 Tell me more about Leonardo
 Da Vinci
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Structure of the Tutorial
1.
2.
3.
4.
Motivation, background
Information Extraction - definition
Evaluation – corpora & metrics
IE approaches – some examples
– Rule-based approaches
– Learning-based approaches
5. Semantic Tagging
– Using “traditional” IE
– Ontology-based IE
– Platforms for large-scale processing
6. Language Generation
[Slides: http://gate.ac.uk/sale/talks/esws2004-tutorial.ppt]
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Corpora and System Development
• “Gold standard” data created by manual annotation
• Corpora are divided typically into a training and testing portion
• Rules and/or learning algorithms are developed or trained on
the training part
• Tuned on the testing portion in order to optimise
– Rule priorities, rules effectiveness, etc.
– Parameters of the learning algorithm and the features used
(typical routine: 10-fold cross validation)
• Evaluation set – the best system configuration is run on this
data and the system performance is obtained
• No further tuning once evaluation set is used!
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Some NE Annotated Corpora
• MUC-6 and MUC-7 corpora - English
• CONLL shared task corpora
http://cnts.uia.ac.be/conll2003/ner/ NEs in English and German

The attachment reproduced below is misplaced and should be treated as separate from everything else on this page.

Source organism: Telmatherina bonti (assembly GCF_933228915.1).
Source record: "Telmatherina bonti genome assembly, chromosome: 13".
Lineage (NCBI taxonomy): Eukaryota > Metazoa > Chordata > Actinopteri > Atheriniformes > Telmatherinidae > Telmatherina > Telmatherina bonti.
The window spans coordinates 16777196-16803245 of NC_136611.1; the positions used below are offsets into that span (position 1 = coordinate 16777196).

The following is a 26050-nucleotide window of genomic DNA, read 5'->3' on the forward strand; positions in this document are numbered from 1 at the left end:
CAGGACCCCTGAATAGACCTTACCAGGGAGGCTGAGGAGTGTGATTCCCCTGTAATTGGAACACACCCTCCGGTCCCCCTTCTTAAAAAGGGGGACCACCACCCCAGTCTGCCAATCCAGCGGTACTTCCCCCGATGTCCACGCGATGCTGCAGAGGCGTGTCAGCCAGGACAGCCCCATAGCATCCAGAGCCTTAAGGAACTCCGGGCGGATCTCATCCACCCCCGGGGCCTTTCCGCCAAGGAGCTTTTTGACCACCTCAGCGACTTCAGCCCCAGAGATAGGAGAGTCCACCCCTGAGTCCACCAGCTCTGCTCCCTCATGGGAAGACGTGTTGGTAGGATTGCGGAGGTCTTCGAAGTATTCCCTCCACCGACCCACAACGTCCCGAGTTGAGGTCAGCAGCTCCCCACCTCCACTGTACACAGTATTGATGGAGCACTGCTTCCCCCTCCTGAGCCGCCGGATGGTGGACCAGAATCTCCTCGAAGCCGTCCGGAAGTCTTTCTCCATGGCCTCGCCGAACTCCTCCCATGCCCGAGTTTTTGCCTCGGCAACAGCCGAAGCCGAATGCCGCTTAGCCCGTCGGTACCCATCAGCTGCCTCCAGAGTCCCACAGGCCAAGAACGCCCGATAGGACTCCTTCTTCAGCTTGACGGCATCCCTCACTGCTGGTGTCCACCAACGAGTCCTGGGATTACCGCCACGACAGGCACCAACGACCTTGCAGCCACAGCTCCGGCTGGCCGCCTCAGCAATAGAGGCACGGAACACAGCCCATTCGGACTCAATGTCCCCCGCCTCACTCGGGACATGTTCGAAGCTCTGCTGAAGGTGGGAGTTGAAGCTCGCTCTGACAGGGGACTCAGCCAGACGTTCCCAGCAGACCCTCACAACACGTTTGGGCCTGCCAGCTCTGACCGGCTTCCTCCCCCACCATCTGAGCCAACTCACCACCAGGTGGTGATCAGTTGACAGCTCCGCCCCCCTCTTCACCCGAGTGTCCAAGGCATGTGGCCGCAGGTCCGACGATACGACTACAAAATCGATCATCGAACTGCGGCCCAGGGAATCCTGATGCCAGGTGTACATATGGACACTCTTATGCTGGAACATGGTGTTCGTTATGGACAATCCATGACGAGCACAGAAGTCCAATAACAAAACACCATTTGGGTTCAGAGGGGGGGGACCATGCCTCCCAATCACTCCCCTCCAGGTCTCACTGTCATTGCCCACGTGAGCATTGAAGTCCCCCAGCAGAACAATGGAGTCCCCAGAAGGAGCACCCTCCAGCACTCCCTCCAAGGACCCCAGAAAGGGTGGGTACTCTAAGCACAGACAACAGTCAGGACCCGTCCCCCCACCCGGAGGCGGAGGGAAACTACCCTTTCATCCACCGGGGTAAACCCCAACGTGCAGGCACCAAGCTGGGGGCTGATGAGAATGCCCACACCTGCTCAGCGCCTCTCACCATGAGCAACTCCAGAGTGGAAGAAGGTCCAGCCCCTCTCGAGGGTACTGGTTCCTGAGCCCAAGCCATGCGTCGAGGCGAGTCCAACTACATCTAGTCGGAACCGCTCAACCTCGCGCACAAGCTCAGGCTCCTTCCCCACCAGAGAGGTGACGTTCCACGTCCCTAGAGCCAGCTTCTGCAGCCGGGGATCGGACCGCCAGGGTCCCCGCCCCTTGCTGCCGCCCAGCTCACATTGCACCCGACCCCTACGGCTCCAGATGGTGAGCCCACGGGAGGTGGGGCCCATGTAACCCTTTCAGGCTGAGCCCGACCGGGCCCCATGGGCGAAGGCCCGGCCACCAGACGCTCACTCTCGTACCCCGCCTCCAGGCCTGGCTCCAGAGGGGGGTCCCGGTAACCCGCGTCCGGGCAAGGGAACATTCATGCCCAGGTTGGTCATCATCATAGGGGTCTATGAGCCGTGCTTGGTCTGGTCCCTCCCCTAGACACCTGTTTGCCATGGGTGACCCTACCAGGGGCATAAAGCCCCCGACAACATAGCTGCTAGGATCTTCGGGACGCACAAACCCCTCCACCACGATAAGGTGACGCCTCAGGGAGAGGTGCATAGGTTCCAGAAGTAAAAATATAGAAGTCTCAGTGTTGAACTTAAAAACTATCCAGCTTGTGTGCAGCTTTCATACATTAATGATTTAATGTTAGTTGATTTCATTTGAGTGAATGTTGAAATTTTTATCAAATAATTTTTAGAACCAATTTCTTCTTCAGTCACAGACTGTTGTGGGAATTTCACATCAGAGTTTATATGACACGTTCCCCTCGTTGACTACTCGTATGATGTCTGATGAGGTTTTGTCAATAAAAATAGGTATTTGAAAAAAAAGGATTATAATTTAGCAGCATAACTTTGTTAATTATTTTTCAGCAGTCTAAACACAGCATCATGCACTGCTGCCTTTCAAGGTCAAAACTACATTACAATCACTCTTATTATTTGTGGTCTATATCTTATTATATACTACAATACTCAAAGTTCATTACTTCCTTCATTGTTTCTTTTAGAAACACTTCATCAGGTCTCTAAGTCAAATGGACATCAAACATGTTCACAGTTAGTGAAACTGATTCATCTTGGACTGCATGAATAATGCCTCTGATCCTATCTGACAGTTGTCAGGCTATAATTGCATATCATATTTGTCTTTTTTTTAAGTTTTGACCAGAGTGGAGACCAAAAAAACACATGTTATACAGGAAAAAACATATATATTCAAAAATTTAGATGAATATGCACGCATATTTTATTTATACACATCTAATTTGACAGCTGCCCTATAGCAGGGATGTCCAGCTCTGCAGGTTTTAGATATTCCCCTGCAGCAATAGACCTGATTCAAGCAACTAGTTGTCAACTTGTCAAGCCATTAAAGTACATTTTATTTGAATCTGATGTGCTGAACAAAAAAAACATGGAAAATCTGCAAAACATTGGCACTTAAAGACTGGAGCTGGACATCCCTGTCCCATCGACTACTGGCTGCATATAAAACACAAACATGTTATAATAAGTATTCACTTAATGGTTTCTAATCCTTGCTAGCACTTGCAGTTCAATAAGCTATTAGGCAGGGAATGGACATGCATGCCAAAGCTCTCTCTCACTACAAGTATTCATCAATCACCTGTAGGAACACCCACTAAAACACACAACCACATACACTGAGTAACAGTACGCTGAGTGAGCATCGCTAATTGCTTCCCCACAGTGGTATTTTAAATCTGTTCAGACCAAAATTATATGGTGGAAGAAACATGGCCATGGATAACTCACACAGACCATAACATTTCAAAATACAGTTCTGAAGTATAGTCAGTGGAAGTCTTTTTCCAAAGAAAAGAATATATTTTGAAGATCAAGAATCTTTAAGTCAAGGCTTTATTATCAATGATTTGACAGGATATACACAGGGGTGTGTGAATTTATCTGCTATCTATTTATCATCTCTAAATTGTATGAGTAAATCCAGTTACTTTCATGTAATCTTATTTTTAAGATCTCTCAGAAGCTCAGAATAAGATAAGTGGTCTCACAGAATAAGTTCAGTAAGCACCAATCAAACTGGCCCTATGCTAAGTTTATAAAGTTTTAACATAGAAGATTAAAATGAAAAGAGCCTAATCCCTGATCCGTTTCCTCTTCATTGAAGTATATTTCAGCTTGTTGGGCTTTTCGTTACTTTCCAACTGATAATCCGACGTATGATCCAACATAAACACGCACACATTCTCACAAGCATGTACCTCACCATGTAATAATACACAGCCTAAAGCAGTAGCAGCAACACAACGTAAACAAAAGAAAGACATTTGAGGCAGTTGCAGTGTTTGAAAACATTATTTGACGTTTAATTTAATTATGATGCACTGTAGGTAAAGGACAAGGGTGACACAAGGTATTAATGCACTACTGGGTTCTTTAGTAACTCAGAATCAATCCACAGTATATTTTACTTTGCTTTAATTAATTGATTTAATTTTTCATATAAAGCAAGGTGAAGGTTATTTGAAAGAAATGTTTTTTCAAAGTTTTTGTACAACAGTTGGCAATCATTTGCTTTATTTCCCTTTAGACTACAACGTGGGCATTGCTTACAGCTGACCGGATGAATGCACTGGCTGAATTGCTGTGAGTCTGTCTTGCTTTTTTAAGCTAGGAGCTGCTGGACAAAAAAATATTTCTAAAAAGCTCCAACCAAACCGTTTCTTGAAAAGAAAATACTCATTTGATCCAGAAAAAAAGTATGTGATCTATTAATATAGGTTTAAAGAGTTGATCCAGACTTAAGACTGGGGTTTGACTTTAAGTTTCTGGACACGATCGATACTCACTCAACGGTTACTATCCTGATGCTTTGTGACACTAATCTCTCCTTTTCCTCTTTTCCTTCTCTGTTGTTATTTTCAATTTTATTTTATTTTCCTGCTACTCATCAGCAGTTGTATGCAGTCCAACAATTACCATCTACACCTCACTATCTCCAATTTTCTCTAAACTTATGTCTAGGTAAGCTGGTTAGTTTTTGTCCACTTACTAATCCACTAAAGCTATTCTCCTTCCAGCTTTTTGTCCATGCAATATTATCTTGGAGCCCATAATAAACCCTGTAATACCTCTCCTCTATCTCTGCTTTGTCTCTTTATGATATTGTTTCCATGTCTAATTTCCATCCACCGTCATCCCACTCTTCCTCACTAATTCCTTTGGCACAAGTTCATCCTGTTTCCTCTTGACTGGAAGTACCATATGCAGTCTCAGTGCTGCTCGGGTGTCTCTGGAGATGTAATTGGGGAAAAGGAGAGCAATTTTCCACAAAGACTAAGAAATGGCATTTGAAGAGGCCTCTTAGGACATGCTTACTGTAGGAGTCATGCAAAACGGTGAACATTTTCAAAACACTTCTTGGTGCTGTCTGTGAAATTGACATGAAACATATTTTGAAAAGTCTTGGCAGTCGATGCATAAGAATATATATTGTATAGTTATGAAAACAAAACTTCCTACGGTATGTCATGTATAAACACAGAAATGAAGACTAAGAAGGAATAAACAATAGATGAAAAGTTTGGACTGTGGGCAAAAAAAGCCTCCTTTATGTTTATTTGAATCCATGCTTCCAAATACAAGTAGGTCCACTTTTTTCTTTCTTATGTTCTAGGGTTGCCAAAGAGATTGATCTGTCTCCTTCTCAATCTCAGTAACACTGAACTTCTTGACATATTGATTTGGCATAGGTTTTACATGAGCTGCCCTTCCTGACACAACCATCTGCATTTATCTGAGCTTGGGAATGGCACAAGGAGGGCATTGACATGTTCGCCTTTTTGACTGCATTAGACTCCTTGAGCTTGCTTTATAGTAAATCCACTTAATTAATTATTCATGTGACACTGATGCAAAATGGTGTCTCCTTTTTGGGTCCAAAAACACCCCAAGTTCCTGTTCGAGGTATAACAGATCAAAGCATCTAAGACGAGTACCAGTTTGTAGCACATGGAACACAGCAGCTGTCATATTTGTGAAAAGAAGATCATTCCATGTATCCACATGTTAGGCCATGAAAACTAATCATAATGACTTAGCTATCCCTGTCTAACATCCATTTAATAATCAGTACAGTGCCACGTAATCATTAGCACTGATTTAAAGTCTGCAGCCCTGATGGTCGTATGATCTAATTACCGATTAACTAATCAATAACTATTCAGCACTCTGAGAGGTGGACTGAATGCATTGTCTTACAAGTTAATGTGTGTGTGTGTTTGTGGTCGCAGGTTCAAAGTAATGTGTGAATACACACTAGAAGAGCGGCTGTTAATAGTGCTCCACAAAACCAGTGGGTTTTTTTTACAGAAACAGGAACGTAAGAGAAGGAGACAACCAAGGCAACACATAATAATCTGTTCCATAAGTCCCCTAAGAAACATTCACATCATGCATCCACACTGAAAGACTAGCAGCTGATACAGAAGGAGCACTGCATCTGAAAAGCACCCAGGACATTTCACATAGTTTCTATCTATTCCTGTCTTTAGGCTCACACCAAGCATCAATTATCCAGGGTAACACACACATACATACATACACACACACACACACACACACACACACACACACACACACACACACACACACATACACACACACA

http://cnts.uia.ac.be/conll2002/ner/ NEs in Spanish and Dutch
• TIDES surprise language exercise (NEs in
Cebuano and Hindi)
• ACE – English http://www.ldc.upenn.edu/Projects/ACE/
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The MUC-7 corpus
• 100 documents in SGML
• News domain
Named Entities:
• 1880 Organizations (46%)
• 1324 Locations (32%)
• 887 Persons (22%)
• Inter-annotator agreement very high (~97%)
• http://www.itl.nist.gov/iaui/894.02/related_project
s/muc/proceedings/muc_7_proceedings/marsh_
slides.pdf
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The MUC-7 Corpus (2)
<ENAMEX TYPE="LOCATION">CAPE CANAVERAL</ENAMEX>,
<ENAMEX TYPE="LOCATION">Fla.</ENAMEX> &MD; Working in
chilly temperatures <TIMEX TYPE="DATE">Wednesday</TIMEX>
<TIMEX TYPE="TIME">night</TIMEX>, <ENAMEX
TYPE="ORGANIZATION">NASA</ENAMEX> ground crews readied
the space shuttle Endeavour for launch on a Japanese satellite
retrieval mission.
<p>